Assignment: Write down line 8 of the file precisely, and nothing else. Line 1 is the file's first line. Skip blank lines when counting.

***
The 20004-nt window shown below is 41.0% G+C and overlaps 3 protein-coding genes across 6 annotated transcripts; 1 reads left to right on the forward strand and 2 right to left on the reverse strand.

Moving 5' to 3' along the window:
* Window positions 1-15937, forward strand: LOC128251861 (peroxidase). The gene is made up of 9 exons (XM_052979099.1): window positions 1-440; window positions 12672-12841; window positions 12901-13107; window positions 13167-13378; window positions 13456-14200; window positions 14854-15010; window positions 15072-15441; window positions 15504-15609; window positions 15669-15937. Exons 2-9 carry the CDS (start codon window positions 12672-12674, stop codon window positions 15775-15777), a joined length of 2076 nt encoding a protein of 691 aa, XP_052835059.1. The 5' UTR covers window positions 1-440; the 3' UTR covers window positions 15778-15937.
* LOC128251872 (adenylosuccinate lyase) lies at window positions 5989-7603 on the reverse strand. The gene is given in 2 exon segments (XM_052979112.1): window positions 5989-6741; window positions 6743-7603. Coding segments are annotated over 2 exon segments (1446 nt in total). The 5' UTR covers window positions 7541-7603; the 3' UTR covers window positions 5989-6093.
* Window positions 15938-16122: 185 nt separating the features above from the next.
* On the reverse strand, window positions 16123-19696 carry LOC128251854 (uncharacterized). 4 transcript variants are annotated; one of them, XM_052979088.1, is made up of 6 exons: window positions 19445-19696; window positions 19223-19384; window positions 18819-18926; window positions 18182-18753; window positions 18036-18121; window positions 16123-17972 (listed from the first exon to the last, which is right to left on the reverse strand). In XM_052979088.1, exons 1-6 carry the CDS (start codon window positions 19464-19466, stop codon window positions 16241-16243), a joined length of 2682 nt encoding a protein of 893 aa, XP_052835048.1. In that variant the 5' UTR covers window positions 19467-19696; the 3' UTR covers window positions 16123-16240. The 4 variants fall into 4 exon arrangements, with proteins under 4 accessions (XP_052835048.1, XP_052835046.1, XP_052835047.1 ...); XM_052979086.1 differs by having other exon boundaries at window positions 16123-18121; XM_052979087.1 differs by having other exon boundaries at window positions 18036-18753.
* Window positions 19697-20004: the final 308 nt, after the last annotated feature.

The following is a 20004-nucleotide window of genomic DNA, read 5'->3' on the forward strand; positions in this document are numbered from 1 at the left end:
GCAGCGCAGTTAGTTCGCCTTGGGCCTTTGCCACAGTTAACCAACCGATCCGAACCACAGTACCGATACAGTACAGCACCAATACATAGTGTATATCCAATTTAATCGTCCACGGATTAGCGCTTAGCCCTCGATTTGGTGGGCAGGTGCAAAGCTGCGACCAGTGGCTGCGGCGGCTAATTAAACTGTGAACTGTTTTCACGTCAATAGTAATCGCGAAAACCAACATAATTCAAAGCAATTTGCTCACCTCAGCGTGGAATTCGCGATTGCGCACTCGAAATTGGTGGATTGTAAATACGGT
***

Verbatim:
The following is a 20004-nucleotide window of genomic DNA, read 5'->3' on the forward strand; positions in this document are numbered from 1 at the left end: